Exchange rate hampering Bank of Canada's ability to slow growth in
TORONTO, Dec. 17 /CNW/ - CIBC (CM: TSX; NYSE) - The growing appeal of
Canada to foreign investors, including central banks, may be
overheating the value of the loonie, further hurting an already
battered Canadian manufacturing sector and making it difficult for the
Bank of Canada to raise interest rates to slow growing household debt,
finds a new report from CIBC World Markets Inc.
While Bank of Canada Governor Mark Carney recently warned of a "death
grip" on the U.S. dollar, given that over 40 per cent of America's
trade is now with countries with managed exchange rates against the
greenback and more than a dozen countries seeing double-digit growth in
their reserves, the report notes the Canadian dollar may also be in a
"death grip" of its own.
"Reasonable decisions by central banks to diversify their reserve
holdings, including added weight in the Canadian dollars, may have been
a key factor in driving our currency to parity vs. the U.S. unit,
offsetting a large trade deficit," says Avery Shenfeld, chief economist
at CIBC. "Precise data on such flows aren't available, and much of the
foreign ownership of Canadian bonds is likely in private sector hands.
But a significant share of the growth of late, and it's been massive,
appears to be linked to central bank reserves and other sovereign
The CIBC report found that foreign investors added more than $72 billion
to their Canadian dollar bond holdings in the past 12 months, nearly
enough to finance last year's entire federal and provincial deficit.
The majority of that has been in Government of Canada issues, the
favoured vehicle for central bank reserves.
Canadian dollar central bank holdings are lumped into an "other"
category in IMF data that would also include the Australian dollar and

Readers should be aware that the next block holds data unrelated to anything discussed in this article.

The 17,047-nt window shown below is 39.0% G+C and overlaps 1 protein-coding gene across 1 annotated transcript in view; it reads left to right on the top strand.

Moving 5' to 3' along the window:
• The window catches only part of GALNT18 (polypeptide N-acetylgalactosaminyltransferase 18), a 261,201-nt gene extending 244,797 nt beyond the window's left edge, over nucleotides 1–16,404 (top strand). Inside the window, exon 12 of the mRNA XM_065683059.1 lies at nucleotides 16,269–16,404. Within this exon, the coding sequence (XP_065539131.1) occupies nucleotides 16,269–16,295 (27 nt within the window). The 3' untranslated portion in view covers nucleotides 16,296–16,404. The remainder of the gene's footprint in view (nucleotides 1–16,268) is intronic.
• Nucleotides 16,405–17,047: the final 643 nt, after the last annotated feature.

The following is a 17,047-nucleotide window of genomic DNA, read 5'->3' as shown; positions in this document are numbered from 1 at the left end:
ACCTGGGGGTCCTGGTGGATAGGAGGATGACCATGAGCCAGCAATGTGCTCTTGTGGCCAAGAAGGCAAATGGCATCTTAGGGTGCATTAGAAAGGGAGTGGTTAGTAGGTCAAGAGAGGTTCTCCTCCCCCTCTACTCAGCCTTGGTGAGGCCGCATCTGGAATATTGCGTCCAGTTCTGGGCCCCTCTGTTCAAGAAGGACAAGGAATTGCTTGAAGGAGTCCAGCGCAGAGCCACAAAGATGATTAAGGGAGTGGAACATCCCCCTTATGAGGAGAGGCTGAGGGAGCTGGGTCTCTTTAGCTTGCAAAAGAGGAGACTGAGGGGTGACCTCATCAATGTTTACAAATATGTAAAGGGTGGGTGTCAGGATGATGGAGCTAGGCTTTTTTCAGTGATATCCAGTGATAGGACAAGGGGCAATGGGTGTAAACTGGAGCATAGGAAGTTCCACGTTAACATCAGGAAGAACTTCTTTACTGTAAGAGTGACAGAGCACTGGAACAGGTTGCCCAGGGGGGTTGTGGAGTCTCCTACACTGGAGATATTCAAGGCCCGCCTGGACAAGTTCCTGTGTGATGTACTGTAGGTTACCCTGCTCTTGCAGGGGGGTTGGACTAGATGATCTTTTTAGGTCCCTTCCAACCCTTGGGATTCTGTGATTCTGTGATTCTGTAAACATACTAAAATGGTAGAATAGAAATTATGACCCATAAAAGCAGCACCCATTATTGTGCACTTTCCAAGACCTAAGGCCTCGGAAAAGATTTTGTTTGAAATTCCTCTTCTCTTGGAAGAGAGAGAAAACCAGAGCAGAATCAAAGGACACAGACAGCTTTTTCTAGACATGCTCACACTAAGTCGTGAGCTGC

a few others, with most emerging economies not reporting on the
composition of their holdings. Mr. Shenfeld believes these
non-reporters are following a similar allocation. Using a reasonable
estimate of Canada's share of that "other" group, he estimates central
banks might be accounting for a third-to-a-half of the net new foreign
buying, which is also in line with anecdotal evidence from market
"Those central banks are not, of course, trying to control their
currency's cross against the Canadian dollar, since the bilateral trade
flows that would be affected would be modest," adds Mr. Shenfeld. "Nor
are they directly aiming at driving the loonie up against the U.S.
unit. But that is still the outcome."
The elevated value of the loonie has hamstrung the Bank of Canada in its
efforts to stem the rapid growth in consumer debt through interest
rates hikes. A CIBC Economics analysis in the report shows that
Canada's current debt load is not problematic, but if maintained, the
present pace of borrowing could put a squeeze on household finances
five years out.
The Bank can't move to raise interest rates to deter additional
borrowing for fear of sending the loonie even higher and putting
further drag on exports. Already, the Canadian dollar's appreciation
has contributed to Canada losing more than a quarter of its 2001 share
of the U.S. import market.
While many are now looking to the federal government to put the brakes
on household borrowing, the report suggests Bank of Canada Governor
Mark Carney has another option.
"There is one weapon yet to be touched: fighting fire with fire," says
Mr. Shenfeld. "Canada could match foreign central bank intervention in
favour of our currency with an offsetting intervention, selling an
equivalent volume of loonies. That would simply move back to market
determined exchange rates, and would loosen the death grip on the
Mr. Shenfeld notes that while global policy makers have devoted a great
deal of time and effort to developing financial sector reforms based on
the lessons from the past economic crisis, Canadian policy makers may
want to pay a little more attention to the impacts of an imbalance in
trade tied to misaligned currencies, another key factor in the recent
troubles that tripped up the global economy.
The complete CIBC World Markets report is available at: http://research.cibcwm.com/economic_public/download/sdec10.pdf.
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SOURCE CIBC World Markets
For further information:
Avery Shenfeld, Chief Economist, CIBC World Markets Inc. at (416) 594-7356, firstname.lastname@example.org; or Kevin Dove, Communications and Public Affairs at 416-980-8835, email@example.com